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Sudan's proxy war escalates as foreigners evacuated

25 April 2023

LATEST: Three-day ceasefire brokered by Saudi Arabia and the United States was agreed in the early hours of 25 April 2023

Foreign governments have started evacuating embassy staff, their families and nationals from Sudan after two weeks of intense fighting brought the capital, Khartoum, to its knees. The Sudanese airspace is technically closed though foreign military planes are being allowed to fly in and out. The US Navy SEAL Team 6 (hostage rescue and counter-terrorism unit) evacuated US embassy staff and their families in a convoy of more than 100 vehicles travelling through Khartoum to the airport where they boarded three Chinook helicopters bound for Djibouti. There are unconfirmed reports that up to 16,000 American citizens remain in the country.

US Special Forces are rescuing American citizens from Sudan

The UK armed forces also evacuated embassy staff and their families after they received threats that put their lives in danger. British troops have remained on the ground to support efforts to rescue more than 3,000 nationals. Most European embassies have evacuated embassy personnel with public confirmation from Italy, Netherlands, Norway, France and Spain.

Saudi Arabia has evacuated its citizens and others from 12 countries including Qatar, UAE, Egypt and Palestine. The Saudis also helped to evacuate some of the 1,600 known Canadians in Sudan, after the Canadian government told citizens it would not evacuate them immediately. The Chinese Foreign Ministry made assurances that it would protect the 1,500 citizens who have set up more than 130 companies in Africa's third largest country and has now started evacuating them. Indonesia has evacuated nearly half of more than 1,200 nationals.

Sudanese people are also fleeing the country. A Twitter user called @_noon_ described her family’s journey to Egypt by bus, which cost each passenger $70 (SDG40,000). Prices have now gone up to $280 (SDG160,000) per person. They encountered three checkpoints: two manned by the military and one by RSF - a sign that the governance of the country has broken down. Egyptian authorities were allowing entry to women, children and men over 50 but men ages between 16-49 years old must have a visa, which costs $25 and can be obtained from a consulate near the border.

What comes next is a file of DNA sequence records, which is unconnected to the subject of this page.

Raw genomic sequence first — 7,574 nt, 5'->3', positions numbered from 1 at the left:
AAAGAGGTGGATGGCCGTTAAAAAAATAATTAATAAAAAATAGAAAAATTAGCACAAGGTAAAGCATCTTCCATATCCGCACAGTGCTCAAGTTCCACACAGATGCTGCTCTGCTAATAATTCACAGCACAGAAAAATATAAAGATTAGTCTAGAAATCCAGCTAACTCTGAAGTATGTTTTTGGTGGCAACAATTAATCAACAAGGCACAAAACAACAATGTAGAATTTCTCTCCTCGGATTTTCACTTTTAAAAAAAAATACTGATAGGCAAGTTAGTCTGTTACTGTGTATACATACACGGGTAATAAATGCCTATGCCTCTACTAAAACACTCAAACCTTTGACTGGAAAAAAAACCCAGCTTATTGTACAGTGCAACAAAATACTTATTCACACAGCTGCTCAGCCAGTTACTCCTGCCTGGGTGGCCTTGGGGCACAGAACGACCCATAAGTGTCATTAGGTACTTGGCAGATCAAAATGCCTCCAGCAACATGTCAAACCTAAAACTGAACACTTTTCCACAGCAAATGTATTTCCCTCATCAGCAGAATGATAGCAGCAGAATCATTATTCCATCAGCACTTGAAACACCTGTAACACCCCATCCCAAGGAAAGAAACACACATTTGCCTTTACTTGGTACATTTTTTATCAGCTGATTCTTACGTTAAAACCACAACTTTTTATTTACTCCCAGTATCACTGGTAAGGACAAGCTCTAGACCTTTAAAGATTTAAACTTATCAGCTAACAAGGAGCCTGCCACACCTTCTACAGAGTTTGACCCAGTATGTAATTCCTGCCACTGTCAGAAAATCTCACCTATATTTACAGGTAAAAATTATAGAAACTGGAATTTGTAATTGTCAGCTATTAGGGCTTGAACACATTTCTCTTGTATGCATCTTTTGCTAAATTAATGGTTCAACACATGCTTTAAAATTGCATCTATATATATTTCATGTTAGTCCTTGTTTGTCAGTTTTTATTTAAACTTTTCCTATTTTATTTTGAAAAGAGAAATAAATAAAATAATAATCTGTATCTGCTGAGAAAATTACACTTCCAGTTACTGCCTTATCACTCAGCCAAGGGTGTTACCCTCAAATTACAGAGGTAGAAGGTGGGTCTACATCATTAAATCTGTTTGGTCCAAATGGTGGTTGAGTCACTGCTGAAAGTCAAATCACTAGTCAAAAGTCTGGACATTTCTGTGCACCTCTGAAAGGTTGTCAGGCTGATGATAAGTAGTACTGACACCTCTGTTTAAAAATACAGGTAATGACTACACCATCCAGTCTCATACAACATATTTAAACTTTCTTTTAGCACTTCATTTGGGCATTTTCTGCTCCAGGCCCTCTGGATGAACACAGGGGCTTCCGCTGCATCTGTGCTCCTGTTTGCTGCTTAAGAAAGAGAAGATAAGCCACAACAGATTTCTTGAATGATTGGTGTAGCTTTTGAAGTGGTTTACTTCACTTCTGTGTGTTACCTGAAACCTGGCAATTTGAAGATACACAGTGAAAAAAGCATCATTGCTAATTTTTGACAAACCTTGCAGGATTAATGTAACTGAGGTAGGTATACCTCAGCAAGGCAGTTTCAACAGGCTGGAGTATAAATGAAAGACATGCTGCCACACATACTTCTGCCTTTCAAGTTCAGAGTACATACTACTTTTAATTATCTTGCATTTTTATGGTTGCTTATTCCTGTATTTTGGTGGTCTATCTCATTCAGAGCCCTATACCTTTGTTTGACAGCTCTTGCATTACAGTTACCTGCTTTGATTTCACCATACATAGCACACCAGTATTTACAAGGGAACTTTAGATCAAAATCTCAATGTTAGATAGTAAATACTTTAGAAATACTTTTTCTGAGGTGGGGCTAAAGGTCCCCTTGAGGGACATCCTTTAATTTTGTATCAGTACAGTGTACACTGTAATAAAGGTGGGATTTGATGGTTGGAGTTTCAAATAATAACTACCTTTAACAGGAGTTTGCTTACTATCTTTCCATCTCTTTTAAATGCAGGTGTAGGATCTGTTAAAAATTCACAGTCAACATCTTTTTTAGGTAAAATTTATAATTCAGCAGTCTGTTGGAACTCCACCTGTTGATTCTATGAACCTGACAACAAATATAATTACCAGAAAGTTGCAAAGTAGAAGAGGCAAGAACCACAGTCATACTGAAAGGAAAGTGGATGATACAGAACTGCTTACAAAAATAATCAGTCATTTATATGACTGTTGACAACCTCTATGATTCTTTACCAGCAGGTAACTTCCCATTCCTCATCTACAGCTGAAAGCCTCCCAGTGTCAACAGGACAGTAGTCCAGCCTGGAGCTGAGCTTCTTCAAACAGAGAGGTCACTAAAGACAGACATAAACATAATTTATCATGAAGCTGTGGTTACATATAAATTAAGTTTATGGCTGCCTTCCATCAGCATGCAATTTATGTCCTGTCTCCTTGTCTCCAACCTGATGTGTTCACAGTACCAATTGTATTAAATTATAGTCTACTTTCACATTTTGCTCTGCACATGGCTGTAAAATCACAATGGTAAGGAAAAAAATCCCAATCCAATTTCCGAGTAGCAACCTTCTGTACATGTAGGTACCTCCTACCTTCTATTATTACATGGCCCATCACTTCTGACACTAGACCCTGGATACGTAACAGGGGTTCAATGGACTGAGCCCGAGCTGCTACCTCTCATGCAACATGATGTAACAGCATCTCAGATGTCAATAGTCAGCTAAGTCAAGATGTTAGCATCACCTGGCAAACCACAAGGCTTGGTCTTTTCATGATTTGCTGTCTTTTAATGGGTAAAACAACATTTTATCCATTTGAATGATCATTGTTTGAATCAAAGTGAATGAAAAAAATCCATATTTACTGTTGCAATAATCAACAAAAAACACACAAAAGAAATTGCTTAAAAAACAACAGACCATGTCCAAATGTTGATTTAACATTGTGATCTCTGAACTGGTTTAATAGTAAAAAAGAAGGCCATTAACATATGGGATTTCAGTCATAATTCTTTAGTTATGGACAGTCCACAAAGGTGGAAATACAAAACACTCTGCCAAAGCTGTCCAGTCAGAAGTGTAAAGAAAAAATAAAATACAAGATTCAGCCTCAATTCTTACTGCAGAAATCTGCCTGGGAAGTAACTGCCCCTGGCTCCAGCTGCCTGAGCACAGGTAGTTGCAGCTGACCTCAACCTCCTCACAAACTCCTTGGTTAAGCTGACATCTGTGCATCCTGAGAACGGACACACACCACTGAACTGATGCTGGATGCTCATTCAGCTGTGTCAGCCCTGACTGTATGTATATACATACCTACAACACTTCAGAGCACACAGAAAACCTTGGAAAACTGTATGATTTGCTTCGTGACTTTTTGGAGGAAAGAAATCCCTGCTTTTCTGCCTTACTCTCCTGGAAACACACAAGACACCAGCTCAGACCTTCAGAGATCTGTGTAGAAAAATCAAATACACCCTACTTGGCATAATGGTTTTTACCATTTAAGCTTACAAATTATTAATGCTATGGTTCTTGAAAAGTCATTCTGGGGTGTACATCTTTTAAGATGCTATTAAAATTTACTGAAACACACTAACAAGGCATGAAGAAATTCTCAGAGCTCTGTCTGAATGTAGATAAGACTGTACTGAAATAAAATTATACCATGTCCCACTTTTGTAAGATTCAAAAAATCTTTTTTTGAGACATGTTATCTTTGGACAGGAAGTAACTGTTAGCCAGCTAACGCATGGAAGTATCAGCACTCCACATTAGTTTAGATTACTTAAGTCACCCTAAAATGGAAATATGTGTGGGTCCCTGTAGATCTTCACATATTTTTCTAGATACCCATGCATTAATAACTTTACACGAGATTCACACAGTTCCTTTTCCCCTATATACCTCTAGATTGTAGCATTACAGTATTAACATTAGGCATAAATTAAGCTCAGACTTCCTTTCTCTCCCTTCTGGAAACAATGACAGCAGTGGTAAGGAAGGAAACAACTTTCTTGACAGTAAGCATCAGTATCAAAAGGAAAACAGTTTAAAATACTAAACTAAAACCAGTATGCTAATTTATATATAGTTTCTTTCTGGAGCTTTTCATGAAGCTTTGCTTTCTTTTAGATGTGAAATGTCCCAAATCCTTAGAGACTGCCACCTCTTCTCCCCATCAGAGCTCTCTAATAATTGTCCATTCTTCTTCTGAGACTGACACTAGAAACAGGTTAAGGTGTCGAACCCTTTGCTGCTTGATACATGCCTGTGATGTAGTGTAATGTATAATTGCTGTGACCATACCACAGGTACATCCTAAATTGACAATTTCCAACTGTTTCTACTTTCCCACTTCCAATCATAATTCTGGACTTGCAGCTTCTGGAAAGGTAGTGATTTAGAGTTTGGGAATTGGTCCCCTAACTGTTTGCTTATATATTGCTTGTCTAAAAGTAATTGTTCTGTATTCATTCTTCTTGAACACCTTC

Misinformation is putting people at risk

As foreign citizens await news from their embassies on evacuation plans, social media has been flooded with false information that could put them at risk.

Sudanese universities have strong medical and engineering departments and are popular with students from across East Africa (e.g. Somalia, Uganda, Kenya) and other parts of the continent like Nigeria. A message from the National Association of Nigerian Students, Sudan (NANSS) called for students to gather at their office or two universities (Ifriqiyyah and El-razi) for departure to the border with Ethiopia. The cost of the evacuation was listed as $100.

The Nigerian embassy swiftly issued a memo urging students to disregard the message as it was important to get the necessary security clearance and assurances from the authorities.

The question is: which authorities?

Warring sides: Sudanese Armed Forces (SAF) v Rapid Support Forces (RSF)

The fighting broke out on 15 April when the 100,000-strong Rapid Support Forces (RSF) led by General Mohamed “Hemetti” Hamdan Dagalo attacked Khartoum International Airport, burning down more than 25 parked airplanes. Hemetti was the deputy of General Abdel Fattah al-Burhan, head of the Sudanese Armed Forces (SAF). The two generals worked together to overthrow the former strongman of Sudan, Omar al-Bashir, who ruled the country from 1993 to 2019.

Somalia's President Mohamed Abdullahi Mohamed (R), Sudan's President Omar Hassan Ahmad al-Bashir(C) and President of Zambia Edgar Chagwa Lungu (L)during Erdogan`s Inauguration.Ankara, Turkey, 09-07-18

Editorial credit: paparazzza /
Somalia's President Mohamed Abdullahi Mohamed (R), Sudan's President Omar Hassan Ahmad al-Bashir (C) and President of Zambia Edgar Chagwa Lungu (L) during Erdogan`s Inauguration. Ankara, Turkey, 09-07-18 Editorial credit: paparazzza /

They also staged a coup in 2021 to remove the civilian government but fell out early this year after months of tension about how to integrate RSF into SAF and which of the two leaders would lead the consolidated military. The issue is further compounded by the fact that both RSF and SAF have legitimacy in the eyes of the Sudanese people.

The role of foreign actors

Former President Omar al-Bashir, who was overthrown in a military coup on 11 April 2019, signed a 25-year agreement with Russia to open a naval base by the Red Sea on 1 December 2017. The agreement would allow the Russians to keep nuclear-powered vessels and have 300 personnel on the ground. The closely-guarded deal only came to light in December 2021.

The Sudanese military reconfirmed the deal in February 2023 following a visit by Russian Foreign Minister Sergey Lavrov. The Sudanese went ahead despite a warning from the US Ambassador to Sudan in September 2022 that there would be “consequences”.

The tension between the US and Russia has led many to believe that Sudan is just the latest in a long line of proxies wars in Africa. It has been reported that the Russian mercenary group, Wagner, is supporting RSF along with UAE while the Egyptian government - and others - support SAF. RSF fought with UAE and Saudi in Yemen.

There are unconfirmed reports that al-Bashir, who was held at Kobar prison, has either escaped or been released this weekend. RSF was allegedly founded by a Bashir ally and it will not surprise political analysts if al-Bashir seeks refuge in the Middle East, safe from the chaos he is largely responsible for creating. Will Sudan ever see peace?



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